Players Receiving 2 Votes

Austin Hooper, Atlanta

Simpkins: When players disappoint the year prior, fantasy owners tend to write them off. Hooper is getting such treatment after high expectations were not met last season. While Hooper didn’t play his best football, the whole offense struggled to adjust to offensive coordinator Steve Sarkisian’s brand of playcalling. After a year of experience playing in Sarkisian’s system, the players, including Hooper, should be better adjusted. Hooper will be entering year three, and his potential as a pass catcher is certainly there. Though he had bad moments with drops last season, there were also instances in which he made impressive plays, too. There is no real competition for his role on the roster in the raw Eric Saubert and journeyman blocker Logan Paulsen. At his current ADP, there is very little to lose with Hooper, but there is very big upside if he puts everything together.

Wood: Fantasy owners are a fickle bunch, and Austin Hooper has fallen out of favor. That’s a mistake. Matt Ryan had a down season transitioning from Kyle Shanahan to Steve Sarkisian, but the Falcons remains a talented bunch, and some positive regression is likely. If Ryan does look more like his usual self, there are plenty of targets to go around beyond Julio Jones. Hooper has the same skill set, including strong hands and crisp routes, to flourish in the same way Zach Ertz became a force of nature in Philadelphia.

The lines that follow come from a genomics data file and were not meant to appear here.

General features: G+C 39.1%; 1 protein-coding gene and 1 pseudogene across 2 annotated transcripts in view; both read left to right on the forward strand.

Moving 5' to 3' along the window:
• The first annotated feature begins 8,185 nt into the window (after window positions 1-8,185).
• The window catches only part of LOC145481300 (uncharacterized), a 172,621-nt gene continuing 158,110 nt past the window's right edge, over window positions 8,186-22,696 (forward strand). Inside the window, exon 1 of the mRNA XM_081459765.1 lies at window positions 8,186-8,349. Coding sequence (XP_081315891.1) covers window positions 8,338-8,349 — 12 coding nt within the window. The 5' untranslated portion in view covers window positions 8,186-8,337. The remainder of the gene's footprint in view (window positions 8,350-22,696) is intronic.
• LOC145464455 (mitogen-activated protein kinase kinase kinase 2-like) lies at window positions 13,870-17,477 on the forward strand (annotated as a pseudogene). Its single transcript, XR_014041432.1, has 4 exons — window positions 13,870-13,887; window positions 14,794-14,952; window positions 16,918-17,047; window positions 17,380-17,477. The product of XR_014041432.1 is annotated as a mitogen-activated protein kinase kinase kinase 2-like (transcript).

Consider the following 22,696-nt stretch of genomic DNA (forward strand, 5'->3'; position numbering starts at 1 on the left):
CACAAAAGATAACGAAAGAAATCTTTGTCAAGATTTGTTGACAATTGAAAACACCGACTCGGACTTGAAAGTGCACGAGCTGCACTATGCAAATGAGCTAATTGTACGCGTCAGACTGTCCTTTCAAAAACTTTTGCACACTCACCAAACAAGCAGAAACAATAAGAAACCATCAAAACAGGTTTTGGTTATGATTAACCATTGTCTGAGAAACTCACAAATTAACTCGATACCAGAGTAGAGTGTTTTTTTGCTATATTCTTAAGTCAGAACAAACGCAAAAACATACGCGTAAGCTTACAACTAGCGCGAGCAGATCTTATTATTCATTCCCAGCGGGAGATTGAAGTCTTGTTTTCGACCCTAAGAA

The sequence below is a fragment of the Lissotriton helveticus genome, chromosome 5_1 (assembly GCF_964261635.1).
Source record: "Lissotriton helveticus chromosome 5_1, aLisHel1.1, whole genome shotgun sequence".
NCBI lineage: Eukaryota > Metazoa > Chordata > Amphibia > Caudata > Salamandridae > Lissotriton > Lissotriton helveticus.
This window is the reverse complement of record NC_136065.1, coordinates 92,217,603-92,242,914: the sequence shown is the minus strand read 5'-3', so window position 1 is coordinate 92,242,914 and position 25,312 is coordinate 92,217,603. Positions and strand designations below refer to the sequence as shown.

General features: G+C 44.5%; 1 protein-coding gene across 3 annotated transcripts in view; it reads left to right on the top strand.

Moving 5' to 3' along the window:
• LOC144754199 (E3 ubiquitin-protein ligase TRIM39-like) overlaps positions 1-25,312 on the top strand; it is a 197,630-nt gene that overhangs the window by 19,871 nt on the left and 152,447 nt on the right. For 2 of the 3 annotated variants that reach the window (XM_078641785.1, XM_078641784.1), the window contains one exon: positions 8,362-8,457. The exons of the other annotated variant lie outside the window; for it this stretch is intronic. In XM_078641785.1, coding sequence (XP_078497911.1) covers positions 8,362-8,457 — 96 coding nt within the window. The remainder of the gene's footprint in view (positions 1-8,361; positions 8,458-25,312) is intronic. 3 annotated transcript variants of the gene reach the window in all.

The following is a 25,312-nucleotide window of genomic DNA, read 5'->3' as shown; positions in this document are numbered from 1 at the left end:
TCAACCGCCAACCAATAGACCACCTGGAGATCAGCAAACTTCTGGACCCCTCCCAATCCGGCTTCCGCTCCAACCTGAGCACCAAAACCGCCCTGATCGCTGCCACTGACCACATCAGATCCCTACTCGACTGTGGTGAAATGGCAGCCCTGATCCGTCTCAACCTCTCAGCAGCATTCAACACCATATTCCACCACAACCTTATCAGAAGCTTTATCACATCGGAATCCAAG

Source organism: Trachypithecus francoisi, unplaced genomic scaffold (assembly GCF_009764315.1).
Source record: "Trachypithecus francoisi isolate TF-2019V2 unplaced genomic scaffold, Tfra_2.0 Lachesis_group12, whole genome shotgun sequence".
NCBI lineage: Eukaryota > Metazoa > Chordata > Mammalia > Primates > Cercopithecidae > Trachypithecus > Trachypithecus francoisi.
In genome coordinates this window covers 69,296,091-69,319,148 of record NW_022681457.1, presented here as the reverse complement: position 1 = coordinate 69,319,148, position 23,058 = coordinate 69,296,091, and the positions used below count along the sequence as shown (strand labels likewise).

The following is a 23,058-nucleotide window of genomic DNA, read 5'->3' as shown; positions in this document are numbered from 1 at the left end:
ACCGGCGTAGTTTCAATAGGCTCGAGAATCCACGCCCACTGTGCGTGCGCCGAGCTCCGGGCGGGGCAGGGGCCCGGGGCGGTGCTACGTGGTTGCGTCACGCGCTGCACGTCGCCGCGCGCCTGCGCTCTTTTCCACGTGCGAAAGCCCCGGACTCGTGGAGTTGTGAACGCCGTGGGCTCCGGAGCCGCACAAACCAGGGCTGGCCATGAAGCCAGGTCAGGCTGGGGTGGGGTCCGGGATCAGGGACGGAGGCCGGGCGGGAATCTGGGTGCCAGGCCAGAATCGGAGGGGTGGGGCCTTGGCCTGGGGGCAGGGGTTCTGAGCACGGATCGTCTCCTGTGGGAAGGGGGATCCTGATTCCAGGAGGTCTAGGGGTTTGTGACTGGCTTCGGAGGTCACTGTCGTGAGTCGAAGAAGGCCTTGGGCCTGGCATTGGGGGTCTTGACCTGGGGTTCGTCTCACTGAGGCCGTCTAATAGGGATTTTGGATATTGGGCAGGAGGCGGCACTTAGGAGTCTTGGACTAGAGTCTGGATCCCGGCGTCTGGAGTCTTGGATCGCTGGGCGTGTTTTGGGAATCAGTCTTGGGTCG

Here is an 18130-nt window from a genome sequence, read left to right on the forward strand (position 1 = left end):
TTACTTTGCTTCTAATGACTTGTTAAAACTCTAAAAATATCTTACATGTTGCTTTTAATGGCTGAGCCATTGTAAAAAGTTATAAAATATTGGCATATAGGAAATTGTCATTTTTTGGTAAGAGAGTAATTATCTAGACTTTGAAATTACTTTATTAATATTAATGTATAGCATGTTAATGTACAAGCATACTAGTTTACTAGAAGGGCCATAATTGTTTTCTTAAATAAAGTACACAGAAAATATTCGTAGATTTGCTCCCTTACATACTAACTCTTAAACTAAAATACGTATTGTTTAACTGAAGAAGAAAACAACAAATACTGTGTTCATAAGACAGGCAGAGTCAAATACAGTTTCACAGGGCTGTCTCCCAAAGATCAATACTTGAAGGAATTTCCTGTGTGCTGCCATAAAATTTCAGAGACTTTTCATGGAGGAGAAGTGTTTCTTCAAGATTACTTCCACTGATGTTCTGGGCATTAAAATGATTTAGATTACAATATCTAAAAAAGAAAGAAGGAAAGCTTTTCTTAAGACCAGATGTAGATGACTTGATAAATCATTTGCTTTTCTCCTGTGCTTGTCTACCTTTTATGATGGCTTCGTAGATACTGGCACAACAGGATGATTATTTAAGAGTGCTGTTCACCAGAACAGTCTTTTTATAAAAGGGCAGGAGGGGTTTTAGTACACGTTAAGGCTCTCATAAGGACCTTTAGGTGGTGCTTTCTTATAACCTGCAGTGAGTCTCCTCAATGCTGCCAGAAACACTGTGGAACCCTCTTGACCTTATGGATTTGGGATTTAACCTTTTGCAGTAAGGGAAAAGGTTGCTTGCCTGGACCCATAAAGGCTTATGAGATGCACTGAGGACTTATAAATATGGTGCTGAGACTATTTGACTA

Ben Watson, New Orleans

Bloom: The last time Watson was with the Saints, he finished as a top-seven tight end. He’s back, and with Coby Fleener’s offseason release, Watson will be the top tight end in the Saints pass offense. His yards-per-catch average was down from 2015 levels last year with the Ravens, but some of that could be a function of the limited Ravens pass offense. He still scored at the same rate per target as 2015, and still looked capable of playing the role of a primary receiving tight end. If Watson is fading quickly because of his 2016 Achilles tear, the investment is so small that it won’t hurt to move on quickly. He’s an easy solution if you want to go cheap at tight end.

Waldman: Watson is old and two years removed from an Achilles injury. Watson is also a physical freak who ran down Champ Bailey from the opposite side of the field to prevent a touchdown in an AFC Championship game. Post-Achilles (and age 37), Watson lacks the speed to remotely match that feat again, but it underscores that he’s a special athlete who healed well. In fact, he was a 60-catch option for the Ravens last year and was the team’s most-targeted red zone threat. He returns to New Orleans where he was the Saints’ No. 2 receiver and a Pro-Bowl tight end in 2015. Look for Watson to earn the starting job and deliver as a low-end fantasy starter.

Luke Willson, Detroit